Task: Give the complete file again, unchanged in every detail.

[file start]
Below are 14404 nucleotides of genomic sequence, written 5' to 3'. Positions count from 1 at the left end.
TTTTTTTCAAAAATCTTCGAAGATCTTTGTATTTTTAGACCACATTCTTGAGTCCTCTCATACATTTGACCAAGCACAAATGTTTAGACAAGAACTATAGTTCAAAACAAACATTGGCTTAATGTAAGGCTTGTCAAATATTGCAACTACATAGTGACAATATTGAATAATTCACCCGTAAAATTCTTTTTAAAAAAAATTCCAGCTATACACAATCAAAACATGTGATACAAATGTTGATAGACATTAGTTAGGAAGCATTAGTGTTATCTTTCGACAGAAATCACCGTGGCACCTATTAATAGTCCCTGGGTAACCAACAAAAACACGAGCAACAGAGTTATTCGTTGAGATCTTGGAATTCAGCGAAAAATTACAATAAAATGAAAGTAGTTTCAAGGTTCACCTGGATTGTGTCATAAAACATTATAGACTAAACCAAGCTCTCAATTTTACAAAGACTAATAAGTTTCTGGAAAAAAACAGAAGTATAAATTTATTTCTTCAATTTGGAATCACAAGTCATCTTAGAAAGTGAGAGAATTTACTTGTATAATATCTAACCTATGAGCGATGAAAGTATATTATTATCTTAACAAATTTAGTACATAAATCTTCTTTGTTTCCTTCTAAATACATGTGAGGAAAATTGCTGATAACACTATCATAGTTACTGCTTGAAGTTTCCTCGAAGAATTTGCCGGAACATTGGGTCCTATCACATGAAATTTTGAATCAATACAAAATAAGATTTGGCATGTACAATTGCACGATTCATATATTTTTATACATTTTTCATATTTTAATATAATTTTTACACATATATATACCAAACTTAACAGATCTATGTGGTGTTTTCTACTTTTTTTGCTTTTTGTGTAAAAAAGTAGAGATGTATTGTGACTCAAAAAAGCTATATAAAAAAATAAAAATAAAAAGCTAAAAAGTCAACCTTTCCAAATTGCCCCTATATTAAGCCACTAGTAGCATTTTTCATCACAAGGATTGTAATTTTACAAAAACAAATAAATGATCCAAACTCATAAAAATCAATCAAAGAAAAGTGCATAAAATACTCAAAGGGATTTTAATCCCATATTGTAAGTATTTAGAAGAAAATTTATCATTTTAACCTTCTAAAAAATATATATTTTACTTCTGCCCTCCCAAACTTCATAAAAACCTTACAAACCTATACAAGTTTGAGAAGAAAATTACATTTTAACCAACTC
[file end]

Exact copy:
Below are 14404 nucleotides of genomic sequence, written 5' to 3'. Positions count from 1 at the left end.
TTTTTTTCAAAAATCTTCGAAGATCTTTGTATTTTTAGACCACATTCTTGAGTCCTCTCATACATTTGACCAAGCACAAATGTTTAGACAAGAACTATAGTTCAAAACAAACATTGGCTTAATGTAAGGCTTGTCAAATATTGCAACTACATAGTGACAATATTGAATAATTCACCCGTAAAATTCTTTTTAAAAAAAATTCCAGCTATACACAATCAAAACATGTGATACAAATGTTGATAGACATTAGTTAGGAAGCATTAGTGTTATCTTTCGACAGAAATCACCGTGGCACCTATTAATAGTCCCTGGGTAACCAACAAAAACACGAGCAACAGAGTTATTCGTTGAGATCTTGGAATTCAGCGAAAAATTACAATAAAATGAAAGTAGTTTCAAGGTTCACCTGGATTGTGTCATAAAACATTATAGACTAAACCAAGCTCTCAATTTTACAAAGACTAATAAGTTTCTGGAAAAAAACAGAAGTATAAATTTATTTCTTCAATTTGGAATCACAAGTCATCTTAGAAAGTGAGAGAATTTACTTGTATAATATCTAACCTATGAGCGATGAAAGTATATTATTATCTTAACAAATTTAGTACATAAATCTTCTTTGTTTCCTTCTAAATACATGTGAGGAAAATTGCTGATAACACTATCATAGTTACTGCTTGAAGTTTCCTCGAAGAATTTGCCGGAACATTGGGTCCTATCACATGAAATTTTGAATCAATACAAAATAAGATTTGGCATGTACAATTGCACGATTCATATATTTTTATACATTTTTCATATTTTAATATAATTTTTACACATATATATACCAAACTTAACAGATCTATGTGGTGTTTTCTACTTTTTTTGCTTTTTGTGTAAAAAAGTAGAGATGTATTGTGACTCAAAAAAGCTATATAAAAAAATAAAAATAAAAAGCTAAAAAGTCAACCTTTCCAAATTGCCCCTATATTAAGCCACTAGTAGCATTTTTCATCACAAGGATTGTAATTTTACAAAAACAAATAAATGATCCAAACTCATAAAAATCAATCAAAGAAAAGTGCATAAAATACTCAAAGGGATTTTAATCCCATATTGTAAGTATTTAGAAGAAAATTTATCATTTTAACCTTCTAAAAAATATATATTTTACTTCTGCCCTCCCAAACTTCATAAAAACCTTACAAACCTATACAAGTTTGAGAAGAAAATTACATTTTAACCAACTC